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Why start + (end – start)/2 is preferrable method for calculating middle of an array over (start + end)/2 ?
  • Difficulty Level : Easy
  • Last Updated : 26 Apr, 2018

I am very sure that everyone is able to find middle index of array once you know start index and end index of array, but there are certain benefits of using start + (end – start)/2 over (start + end)/2, which are described below :

The very first way of finding middle index is

mid = (start + end)/2

But there is problem with this approach, what if value of start or end or both is INT_MAX, it will cause integer overflow.

The better way of calculating mid index is :

mid = start + (end - start)/2

Let’s try these both methods in C program :

// program for calculating mid of array
#include <stdio.h>
#include <limits.h>
int main()
    int start = INT_MAX, end = INT_MAX;
    printf("start = %dn", start);
    printf("end = %dn", end);
    // method 1
    int mid1 = (start + end) / 2;
    printf("mid using (start + end)/2 = %dn", mid1);
    // method 2
    int mid2 = start + (end - start) / 2;
    printf("mid using start + (end - start)/2 = %dn", mid2);
    return 0;


start = 2147483647
end = 2147483647
mid using (start + end)/2 = -1
mid using start + (end - start)/2 = 2147483647

Note : (end – start) may overflow if end < 0 or start < 0

If you see the output, by using second method you get correct output and first method fails to calculate mid and if you use this index (-1 in this case), it can cause segmentation fault because of invalid index of array.

start + (end – start)/2 also works even if you are using pointers :
Example :
Method 1

int s = 2, e = 3;
int* start = &s;
int* end = &e;
int* mid = (start + end) / 2;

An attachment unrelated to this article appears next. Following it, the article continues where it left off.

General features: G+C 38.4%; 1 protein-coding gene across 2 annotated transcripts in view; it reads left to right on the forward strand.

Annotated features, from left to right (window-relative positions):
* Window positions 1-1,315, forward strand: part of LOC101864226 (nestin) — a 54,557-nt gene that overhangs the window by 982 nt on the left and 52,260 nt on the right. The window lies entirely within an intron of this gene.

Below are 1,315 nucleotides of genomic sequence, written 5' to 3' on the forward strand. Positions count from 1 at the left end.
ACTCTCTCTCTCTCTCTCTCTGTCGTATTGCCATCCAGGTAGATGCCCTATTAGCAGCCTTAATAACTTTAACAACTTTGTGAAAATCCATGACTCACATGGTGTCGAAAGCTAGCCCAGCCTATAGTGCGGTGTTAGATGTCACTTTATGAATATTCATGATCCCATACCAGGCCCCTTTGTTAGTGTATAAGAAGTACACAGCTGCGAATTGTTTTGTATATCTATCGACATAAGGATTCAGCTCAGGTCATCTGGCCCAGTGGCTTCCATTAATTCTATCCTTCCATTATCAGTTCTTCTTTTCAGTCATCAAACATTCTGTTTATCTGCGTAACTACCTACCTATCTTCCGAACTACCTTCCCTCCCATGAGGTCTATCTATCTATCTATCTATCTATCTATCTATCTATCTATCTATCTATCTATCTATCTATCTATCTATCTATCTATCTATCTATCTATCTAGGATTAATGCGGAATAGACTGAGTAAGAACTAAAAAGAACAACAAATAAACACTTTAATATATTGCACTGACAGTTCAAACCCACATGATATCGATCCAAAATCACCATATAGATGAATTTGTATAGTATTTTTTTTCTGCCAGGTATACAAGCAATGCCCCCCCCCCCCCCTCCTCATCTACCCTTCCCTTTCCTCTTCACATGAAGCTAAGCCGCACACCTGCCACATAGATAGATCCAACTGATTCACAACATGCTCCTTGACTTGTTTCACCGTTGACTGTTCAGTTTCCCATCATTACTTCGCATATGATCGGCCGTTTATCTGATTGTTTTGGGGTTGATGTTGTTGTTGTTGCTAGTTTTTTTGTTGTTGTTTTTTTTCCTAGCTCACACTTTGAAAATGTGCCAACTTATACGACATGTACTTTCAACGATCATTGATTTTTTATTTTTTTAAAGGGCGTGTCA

Output :

error: invalid operands of types ‘int*’ and ‘int*’ to binary ‘operator+’
     int *mid = (start + end)/2;

Method 2

int s = 2, e = 3;
int* start = &s;
int* end = &e;
int* mid = start + (end - start) / 2;

Output :

It will compile and give expected results

Explanation : pointer addition is not supported in C while pointer subtraction is supported, the reason being the result of subtraction is the difference (in array elements) between the operands. The subtraction expression yields a signed integral result of type ptrdiff_t (defined in the standard include file STDDEF.H)(in short subtraction gives memory distance), but addition of two pointers in not meaningful, that’s why not supported

References :
1) Additive Operators: + and –
2) why-prefer-start-end-start-2-over-start-end-2-when-calculating-the
3) pointer-addition-vs-subtraction

This article is contributed by Mandeep Singh. If you like GeeksforGeeks and would like to contribute, you can also write an article using or mail your article to See your article appearing on the GeeksforGeeks main page and help other Geeks.

Please write comments if you find anything incorrect, or you want to share more information about the topic discussed above.

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